Emerge and Restore

Exploring faith, God, and church in the 21st century...

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Location: Kansas, United States

Wednesday, November 23, 2005


One thing I hate to do is get in a rut when it comes to sermon preparation. I prepare each sermon in a series in the same manner, but I prepare for different groups of sermons in very different ways. I refuse to admit that there is one right way to preach. My favorite approach so far has been (I recently finished preaching through the entire Gospel of John) eliminating all preparation except for extended meditation on the text itself and what it is saying to me in my current situation. I love to play around with the way I prep and the way I preach. I have no rules except for a commitment to Him and His Word. Maybe that's a young preacher's game, but hey, I've been doing this less than a year.

So now I'm entering into a whole brand new experiment. In an effort to connect with other branches of Christianity and experience some solidarity with other tribes, I'm going to spend a year following and preaching from the Revised Common Lectionary. A lectionary is simply a collection of passages of scripture arranged for use during worship. Many churches from the Catholic, Lutheran, Episcopal, and Methodist traditions (and others) base their liturgies on the RCL. It cycle starts again every three years.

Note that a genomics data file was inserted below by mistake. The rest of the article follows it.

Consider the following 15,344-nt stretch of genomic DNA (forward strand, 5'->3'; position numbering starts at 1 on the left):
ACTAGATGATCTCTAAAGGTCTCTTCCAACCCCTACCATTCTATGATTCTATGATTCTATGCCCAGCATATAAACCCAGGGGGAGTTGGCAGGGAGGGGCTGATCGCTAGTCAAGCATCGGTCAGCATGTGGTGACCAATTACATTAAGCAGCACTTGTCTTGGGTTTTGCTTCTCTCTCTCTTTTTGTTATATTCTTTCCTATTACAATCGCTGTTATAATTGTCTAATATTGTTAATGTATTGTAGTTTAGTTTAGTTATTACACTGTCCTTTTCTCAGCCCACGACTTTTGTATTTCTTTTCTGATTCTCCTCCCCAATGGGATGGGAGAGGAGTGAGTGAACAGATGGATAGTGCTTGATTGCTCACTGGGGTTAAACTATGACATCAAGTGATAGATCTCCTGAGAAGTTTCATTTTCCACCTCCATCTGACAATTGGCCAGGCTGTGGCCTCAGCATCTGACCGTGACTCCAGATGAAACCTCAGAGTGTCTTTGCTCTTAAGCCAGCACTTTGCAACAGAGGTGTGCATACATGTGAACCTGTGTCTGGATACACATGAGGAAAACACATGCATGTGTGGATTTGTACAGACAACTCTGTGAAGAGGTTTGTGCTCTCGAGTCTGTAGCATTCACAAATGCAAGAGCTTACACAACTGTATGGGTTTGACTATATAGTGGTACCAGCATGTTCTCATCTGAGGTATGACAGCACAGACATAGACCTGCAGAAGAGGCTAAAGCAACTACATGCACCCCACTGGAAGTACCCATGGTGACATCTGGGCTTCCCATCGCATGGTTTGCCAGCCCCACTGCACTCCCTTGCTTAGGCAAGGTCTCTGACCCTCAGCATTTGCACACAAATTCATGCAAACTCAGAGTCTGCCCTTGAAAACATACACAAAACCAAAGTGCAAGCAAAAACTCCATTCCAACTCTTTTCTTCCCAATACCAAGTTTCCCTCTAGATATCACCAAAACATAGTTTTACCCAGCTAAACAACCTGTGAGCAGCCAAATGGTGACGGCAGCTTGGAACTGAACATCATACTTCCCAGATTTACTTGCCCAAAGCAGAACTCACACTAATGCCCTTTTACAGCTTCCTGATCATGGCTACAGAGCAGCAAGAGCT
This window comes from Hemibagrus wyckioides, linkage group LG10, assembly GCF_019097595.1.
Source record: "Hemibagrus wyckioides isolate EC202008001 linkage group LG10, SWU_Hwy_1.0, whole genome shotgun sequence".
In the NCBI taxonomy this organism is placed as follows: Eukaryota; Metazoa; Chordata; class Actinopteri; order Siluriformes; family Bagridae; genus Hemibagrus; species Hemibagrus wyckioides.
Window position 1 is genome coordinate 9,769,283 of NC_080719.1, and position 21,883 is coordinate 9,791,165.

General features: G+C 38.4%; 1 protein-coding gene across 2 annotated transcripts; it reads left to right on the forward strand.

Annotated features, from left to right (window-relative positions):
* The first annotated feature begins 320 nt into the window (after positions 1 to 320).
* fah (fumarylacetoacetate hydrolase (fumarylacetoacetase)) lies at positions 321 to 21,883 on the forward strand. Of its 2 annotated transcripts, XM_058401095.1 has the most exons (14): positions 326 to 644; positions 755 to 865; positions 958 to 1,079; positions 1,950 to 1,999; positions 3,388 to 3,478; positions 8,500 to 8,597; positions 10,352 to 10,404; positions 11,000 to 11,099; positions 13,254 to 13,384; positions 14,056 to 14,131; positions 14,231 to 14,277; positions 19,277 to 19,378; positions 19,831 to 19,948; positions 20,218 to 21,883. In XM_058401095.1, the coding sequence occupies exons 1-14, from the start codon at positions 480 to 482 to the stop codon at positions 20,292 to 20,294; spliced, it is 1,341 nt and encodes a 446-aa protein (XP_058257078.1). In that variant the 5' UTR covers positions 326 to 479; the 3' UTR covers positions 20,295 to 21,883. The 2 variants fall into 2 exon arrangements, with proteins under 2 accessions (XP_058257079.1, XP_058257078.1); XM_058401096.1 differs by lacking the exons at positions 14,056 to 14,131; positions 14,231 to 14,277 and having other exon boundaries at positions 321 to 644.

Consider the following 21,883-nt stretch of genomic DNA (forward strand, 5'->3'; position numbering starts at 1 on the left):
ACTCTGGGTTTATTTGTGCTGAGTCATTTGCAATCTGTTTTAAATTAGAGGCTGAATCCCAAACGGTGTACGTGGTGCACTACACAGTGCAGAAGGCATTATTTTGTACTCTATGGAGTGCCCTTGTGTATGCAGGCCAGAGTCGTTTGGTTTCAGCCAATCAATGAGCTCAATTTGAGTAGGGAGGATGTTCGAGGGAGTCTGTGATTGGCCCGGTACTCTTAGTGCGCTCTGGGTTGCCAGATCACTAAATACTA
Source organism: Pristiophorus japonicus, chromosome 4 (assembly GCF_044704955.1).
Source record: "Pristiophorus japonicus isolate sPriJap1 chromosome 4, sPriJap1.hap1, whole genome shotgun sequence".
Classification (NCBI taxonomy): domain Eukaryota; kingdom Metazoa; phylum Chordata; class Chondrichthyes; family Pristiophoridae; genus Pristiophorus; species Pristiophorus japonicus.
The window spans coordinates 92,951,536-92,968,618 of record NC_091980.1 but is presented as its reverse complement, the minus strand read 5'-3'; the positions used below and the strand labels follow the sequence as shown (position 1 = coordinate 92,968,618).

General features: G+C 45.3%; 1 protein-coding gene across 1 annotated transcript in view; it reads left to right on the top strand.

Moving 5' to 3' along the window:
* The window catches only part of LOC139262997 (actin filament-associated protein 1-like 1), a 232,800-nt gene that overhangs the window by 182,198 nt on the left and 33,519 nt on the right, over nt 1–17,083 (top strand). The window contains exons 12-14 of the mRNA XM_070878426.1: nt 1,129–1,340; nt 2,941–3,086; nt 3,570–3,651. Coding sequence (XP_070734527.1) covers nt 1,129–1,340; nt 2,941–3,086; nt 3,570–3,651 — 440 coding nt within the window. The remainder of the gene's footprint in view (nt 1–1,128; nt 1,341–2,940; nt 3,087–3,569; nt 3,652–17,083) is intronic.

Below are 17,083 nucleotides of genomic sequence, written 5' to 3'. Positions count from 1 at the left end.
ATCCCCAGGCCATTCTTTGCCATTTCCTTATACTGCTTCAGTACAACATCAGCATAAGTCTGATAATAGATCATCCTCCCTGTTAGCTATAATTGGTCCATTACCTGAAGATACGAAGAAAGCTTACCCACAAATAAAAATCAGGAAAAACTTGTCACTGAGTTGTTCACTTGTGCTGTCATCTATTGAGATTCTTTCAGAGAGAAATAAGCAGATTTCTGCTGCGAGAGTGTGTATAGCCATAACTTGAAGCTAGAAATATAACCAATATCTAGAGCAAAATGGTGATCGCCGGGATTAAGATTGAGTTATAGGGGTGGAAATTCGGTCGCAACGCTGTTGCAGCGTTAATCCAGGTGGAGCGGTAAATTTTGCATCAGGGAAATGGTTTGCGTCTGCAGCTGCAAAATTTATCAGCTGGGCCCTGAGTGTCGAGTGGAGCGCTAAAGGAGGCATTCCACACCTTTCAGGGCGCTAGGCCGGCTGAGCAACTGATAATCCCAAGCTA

Liturgies (or table readings, as they used to be called) have been in use since the fourth century, first utilizing continuous readings, where each Sunday picked up in scripture where the last left off (the readings during the month of March must have been inspiring = Numbers and Leviticus). Now four passages of scripture have been carefully chosen for each Sunday; one from the Old Testament, one Psalm, one epistle, and one passage from a Gospel. There have been many lectionaries over the centuries, but the main one was the Vatican's Lectionary for Mass (1969). The Revised Common Lectionary (1992) is based on and derived from that, and is the most common one worldwide.

What I like about the RCL system:

1). It's anchored in history. It's older than my roughly 150 year old tradition. It's been tried and refined for centuries by some of the greatest scholars the church has ever had. I like being tied to the ancient ways.

2). It's catholic. That word really just means universal. I love the idea of Christians all over the world, all over my city, encountering the same text with me every week. I think that's beautiful.

3). It's scripturally healthy. We're kept with a healthy diet of scripture and not allowed to give one portion too much emphasis over another. I like the balance.

4). It's Christ-centered. One portion a week from a Gospel. Every service and sermon is rooted in Christ. Nuff said.

Wish me good luck. This coming Sunday is the first week of the lectionary year (year B). We'll see how it goes (especially during Holy Week - days my church is loathe to recognize). Anybody else want to try?


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